Everything you need to know about Brachycephalic Obstructive Airway Syndrome

Everything you need to know about Brachycephalic Obstructive Airway Syndrome

What is Brachycephalic Obstructive Airway Syndrome?
Brachycephalic Obstructive Airway Syndrome (BOAS) is a condition that primarily affects flat-faced, short-nosed breeds of dogs (Brachycephalics) such as the English Bulldog, French Bulldog, Boston Terrier, Pug, Pekingese, Shih Tzu, Boxer, and occasionally other breeds.

The syndrome is prevalent in these breeds due to a shortened skull and muzzle which restricts air flow through their nasal passages. Dogs with BOAS are likely to suffer from disrupted sleep, the inability to exercise, play or eat normally. The extra effort needed to breath can also cause significant inflammation of the upper airway.

What causes BOAS?
Signs of upper airway obstruction arise from one or a combination of the following conditions:
● Narrow nostrils
● Long soft palate
● Underdeveloped, narrowed trachea (primarily in the English bulldog)
● Excessive soft tissue within the throat area
● Enlarged and inflamed tonsils

How can I tell if my dog suffers from BOAS?
● Snoring
● Shortness of breath/panting
● Difficulty in exercising
● Difficulty sleeping
● A blue/purple colour to the tongue
● Heat stroke
● Collapsing

How is BOAS diagnosed?
The signs you observe at home can help us diagnose the syndrome. Further diagnostic testing may be required following an initial physical examination with one of our Vets.


How is BOAS treated?

Depending on the pet, treatment options range from day-to-day management advice (such as weight loss and exercise restriction) to surgery. Most dogs that receive prompt treatment can experience a significant improvement in breathing and exercise tolerance.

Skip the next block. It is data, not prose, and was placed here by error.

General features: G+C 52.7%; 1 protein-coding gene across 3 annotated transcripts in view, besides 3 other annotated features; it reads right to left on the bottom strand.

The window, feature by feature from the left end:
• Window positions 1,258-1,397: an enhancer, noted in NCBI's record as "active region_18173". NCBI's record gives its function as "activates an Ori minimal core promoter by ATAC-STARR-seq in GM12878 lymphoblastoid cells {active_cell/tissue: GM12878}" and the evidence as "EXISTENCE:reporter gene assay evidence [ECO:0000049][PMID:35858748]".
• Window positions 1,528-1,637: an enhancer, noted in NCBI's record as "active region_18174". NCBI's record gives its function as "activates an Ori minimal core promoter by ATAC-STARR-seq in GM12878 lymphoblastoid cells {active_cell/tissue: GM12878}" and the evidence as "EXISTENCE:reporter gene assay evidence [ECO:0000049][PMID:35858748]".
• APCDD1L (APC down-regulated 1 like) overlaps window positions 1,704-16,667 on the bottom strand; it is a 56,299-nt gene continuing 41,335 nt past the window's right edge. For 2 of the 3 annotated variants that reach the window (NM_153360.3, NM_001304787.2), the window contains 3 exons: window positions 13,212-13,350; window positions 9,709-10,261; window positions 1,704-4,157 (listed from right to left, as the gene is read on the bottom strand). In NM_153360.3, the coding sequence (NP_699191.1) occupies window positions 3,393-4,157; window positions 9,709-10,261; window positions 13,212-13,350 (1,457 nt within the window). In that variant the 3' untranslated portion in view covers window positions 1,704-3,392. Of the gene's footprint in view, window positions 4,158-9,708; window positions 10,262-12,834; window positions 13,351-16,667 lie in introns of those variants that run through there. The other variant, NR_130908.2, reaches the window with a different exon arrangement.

Shortening of the soft palate, widening of the nasal openings, and correction of secondary changes in the laryngeal area are done ideally while the animal is young (6-18 months of age) to ensure a better outcome and to prevent any catastrophic respiratory events.


Emergency therapy may be necessary in a severely compromised animal. In these cases, sedation, oxygen therapy, lowering of the body temperature (if the animal is overheated) may all be needed, as well as a temporary surgical procedure until corrective surgery can be done.


Steroids may be given prior to surgery to prevent excessive swelling of the tissues in the throat after surgery.


What happens after BOAS surgery?

After surgery all pets will be monitored closely. Gagging and coughing are common after surgery and may last for several days. Food is generally withheld for at least 18 hours. Aspiration pneumonia is a serious problem that can occur, and x-rays may be recommended to monitor for this condition.


Rest assured, your pet will be in safe hands with us throughout the whole process.